They do. Think of it this way, without them unfortunately most women will get labeled “bitch”

It’s all unfortunate. Our office returned hybrid this past week. I was the only PM to show. I earned my credit but it was turned to extra credit I’m sure, just by being there. I mean, I’m happy, but it’s dumb.


Most PM interviews I’ve been through skew heavily toward technical over people or leadership skills. Come to think of it, maybe that’s a catalyst for all this workplace anxiety?


Product management is a field that requires a balance of technical, people and leadership skills, but it’s not uncommon for the focus of interviews to be heavily skewed towards technical skills. This can be a challenge for individuals who have strong people and leadership skills but may not have as much experience or expertise in the technical aspects of the job. This can also be a catalyst for anxiety and imposter syndrome in the workplace, as individuals may feel like they are not fully qualified for the job or that they have to constantly prove their worth to their colleagues and supervisors.

It’s important for both the interviewer and the interviewee to be aware of this bias and to make sure that the interview process is balanced and fair. This can be achieved by including a variety of questions that test technical, people and leadership skills, and by providing clear expectations for the role. Additionally, it’s important to create a supportive work environment that values diversity and recognizes the different strengths and skills that individuals bring to the team.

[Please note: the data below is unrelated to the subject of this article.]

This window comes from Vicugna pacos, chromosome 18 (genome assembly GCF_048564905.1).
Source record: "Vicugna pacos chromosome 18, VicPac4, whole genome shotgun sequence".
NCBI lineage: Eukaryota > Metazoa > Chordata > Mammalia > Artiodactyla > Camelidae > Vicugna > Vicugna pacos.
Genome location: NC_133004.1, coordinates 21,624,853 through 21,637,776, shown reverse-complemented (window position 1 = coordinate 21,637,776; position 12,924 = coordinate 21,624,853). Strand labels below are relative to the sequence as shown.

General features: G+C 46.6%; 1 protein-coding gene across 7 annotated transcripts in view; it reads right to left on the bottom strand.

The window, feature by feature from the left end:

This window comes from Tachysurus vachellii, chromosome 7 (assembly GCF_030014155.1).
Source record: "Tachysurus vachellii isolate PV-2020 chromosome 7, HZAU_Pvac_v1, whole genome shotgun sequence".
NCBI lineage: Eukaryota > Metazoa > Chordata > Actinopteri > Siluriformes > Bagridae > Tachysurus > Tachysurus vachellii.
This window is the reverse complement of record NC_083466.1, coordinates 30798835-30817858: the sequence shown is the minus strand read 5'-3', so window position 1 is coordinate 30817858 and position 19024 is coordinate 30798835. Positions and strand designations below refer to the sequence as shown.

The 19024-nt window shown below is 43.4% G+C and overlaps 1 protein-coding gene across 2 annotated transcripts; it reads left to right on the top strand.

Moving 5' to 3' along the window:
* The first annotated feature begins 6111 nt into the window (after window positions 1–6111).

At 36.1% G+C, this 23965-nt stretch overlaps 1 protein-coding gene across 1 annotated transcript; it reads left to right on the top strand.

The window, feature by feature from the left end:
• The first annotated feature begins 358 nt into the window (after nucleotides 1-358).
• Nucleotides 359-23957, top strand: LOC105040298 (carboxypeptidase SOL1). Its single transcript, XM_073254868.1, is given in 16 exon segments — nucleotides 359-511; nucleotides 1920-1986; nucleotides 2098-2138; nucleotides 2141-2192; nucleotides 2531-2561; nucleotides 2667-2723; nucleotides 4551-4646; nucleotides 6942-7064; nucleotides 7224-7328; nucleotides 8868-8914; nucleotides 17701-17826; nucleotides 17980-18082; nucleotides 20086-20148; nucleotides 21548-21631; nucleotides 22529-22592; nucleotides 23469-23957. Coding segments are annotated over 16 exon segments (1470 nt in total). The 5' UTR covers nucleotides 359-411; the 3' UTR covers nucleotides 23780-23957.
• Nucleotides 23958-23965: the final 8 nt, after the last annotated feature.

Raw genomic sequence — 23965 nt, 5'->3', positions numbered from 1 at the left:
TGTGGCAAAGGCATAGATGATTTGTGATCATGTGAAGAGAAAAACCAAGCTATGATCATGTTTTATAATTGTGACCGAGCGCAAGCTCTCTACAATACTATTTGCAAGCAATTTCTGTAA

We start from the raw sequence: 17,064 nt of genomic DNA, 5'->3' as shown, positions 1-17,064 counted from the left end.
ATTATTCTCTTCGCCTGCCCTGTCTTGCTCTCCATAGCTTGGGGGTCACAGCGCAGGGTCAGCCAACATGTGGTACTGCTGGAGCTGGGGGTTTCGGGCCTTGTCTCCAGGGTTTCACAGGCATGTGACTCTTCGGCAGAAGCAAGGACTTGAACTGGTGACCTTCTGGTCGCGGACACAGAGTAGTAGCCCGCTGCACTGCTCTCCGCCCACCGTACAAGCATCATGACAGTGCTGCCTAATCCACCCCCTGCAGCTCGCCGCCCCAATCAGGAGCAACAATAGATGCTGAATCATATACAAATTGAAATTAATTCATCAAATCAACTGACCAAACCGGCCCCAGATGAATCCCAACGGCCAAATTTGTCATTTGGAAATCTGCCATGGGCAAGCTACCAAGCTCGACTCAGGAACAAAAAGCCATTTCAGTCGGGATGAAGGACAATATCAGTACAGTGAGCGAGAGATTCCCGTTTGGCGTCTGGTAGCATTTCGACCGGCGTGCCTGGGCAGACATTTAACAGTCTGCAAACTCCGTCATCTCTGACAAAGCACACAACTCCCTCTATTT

Ha, don’t show this to my boss, it might give me away.

I do all of the executive communication and handling of important customers in our team because (he told me this just yesterday) “I have the strongest social skills and ability to read a room”.

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It sounds like your boss recognizes the value of your social skills and ability to read a room, and that you are well-suited for the role of handling important customers and executive communication. It’s important to remember that everyone has different strengths and skills, and that it is valuable to have a diverse team with individuals who bring different perspectives and abilities.

It’s important to remember that imposter syndrome is a common phenomenon, and it’s not uncommon for individuals to feel like they are not fully qualified for their job or that they have to constantly prove their worth to their colleagues and supervisors. It’s important to challenge these negative thoughts and to remind yourself of your accomplishments and the effort you put in.

It’s also important to have a healthy work-life balance and take care of your mental health. If you find yourself feeling overwhelmed or that the pressure is too much, it’s important to talk to a trusted colleague, supervisor or a therapist.